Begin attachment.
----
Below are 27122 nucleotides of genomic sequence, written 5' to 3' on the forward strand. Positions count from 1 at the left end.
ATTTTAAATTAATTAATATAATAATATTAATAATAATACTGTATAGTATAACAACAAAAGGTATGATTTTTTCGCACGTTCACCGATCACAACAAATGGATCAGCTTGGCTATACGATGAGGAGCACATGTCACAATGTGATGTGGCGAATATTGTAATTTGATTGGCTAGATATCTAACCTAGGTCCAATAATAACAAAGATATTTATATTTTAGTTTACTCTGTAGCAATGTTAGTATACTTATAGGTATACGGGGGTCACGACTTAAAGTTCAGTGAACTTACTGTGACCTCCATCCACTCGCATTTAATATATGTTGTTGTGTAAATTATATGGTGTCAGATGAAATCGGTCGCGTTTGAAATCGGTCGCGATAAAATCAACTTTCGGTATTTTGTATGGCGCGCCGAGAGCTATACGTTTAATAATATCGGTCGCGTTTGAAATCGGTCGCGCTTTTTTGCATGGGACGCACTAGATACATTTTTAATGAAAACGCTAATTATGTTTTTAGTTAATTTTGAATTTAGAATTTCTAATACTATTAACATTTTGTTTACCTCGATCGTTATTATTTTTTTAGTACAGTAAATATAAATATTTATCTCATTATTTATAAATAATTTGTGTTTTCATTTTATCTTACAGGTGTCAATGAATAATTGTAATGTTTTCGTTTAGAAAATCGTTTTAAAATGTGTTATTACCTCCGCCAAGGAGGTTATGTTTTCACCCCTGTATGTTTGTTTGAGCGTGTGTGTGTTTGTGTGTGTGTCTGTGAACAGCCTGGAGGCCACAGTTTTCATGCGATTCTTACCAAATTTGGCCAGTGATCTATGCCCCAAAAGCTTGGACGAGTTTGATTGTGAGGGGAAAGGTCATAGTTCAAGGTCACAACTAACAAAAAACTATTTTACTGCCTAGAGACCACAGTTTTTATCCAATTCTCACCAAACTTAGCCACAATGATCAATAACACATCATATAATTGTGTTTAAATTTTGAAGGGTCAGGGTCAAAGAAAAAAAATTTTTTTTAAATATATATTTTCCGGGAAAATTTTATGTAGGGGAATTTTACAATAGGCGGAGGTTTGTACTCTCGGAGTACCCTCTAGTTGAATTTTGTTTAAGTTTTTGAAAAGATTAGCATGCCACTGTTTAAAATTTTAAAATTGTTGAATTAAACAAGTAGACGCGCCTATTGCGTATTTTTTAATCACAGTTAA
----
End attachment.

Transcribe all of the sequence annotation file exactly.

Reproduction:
Below are 27122 nucleotides of genomic sequence, written 5' to 3' on the forward strand. Positions count from 1 at the left end.
ATTTTAAATTAATTAATATAATAATATTAATAATAATACTGTATAGTATAACAACAAAAGGTATGATTTTTTCGCACGTTCACCGATCACAACAAATGGATCAGCTTGGCTATACGATGAGGAGCACATGTCACAATGTGATGTGGCGAATATTGTAATTTGATTGGCTAGATATCTAACCTAGGTCCAATAATAACAAAGATATTTATATTTTAGTTTACTCTGTAGCAATGTTAGTATACTTATAGGTATACGGGGGTCACGACTTAAAGTTCAGTGAACTTACTGTGACCTCCATCCACTCGCATTTAATATATGTTGTTGTGTAAATTATATGGTGTCAGATGAAATCGGTCGCGTTTGAAATCGGTCGCGATAAAATCAACTTTCGGTATTTTGTATGGCGCGCCGAGAGCTATACGTTTAATAATATCGGTCGCGTTTGAAATCGGTCGCGCTTTTTTGCATGGGACGCACTAGATACATTTTTAATGAAAACGCTAATTATGTTTTTAGTTAATTTTGAATTTAGAATTTCTAATACTATTAACATTTTGTTTACCTCGATCGTTATTATTTTTTTAGTACAGTAAATATAAATATTTATCTCATTATTTATAAATAATTTGTGTTTTCATTTTATCTTACAGGTGTCAATGAATAATTGTAATGTTTTCGTTTAGAAAATCGTTTTAAAATGTGTTATTACCTCCGCCAAGGAGGTTATGTTTTCACCCCTGTATGTTTGTTTGAGCGTGTGTGTGTTTGTGTGTGTGTCTGTGAACAGCCTGGAGGCCACAGTTTTCATGCGATTCTTACCAAATTTGGCCAGTGATCTATGCCCCAAAAGCTTGGACGAGTTTGATTGTGAGGGGAAAGGTCATAGTTCAAGGTCACAACTAACAAAAAACTATTTTACTGCCTAGAGACCACAGTTTTTATCCAATTCTCACCAAACTTAGCCACAATGATCAATAACACATCATATAATTGTGTTTAAATTTTGAAGGGTCAGGGTCAAAGAAAAAAAATTTTTTTTAAATATATATTTTCCGGGAAAATTTTATGTAGGGGAATTTTACAATAGGCGGAGGTTTGTACTCTCGGAGTACCCTCTAGTTGAATTTTGTTTAAGTTTTTGAAAAGATTAGCATGCCACTGTTTAAAATTTTAAAATTGTTGAATTAAACAAGTAGACGCGCCTATTGCGTATTTTTTAATCACAGTTAA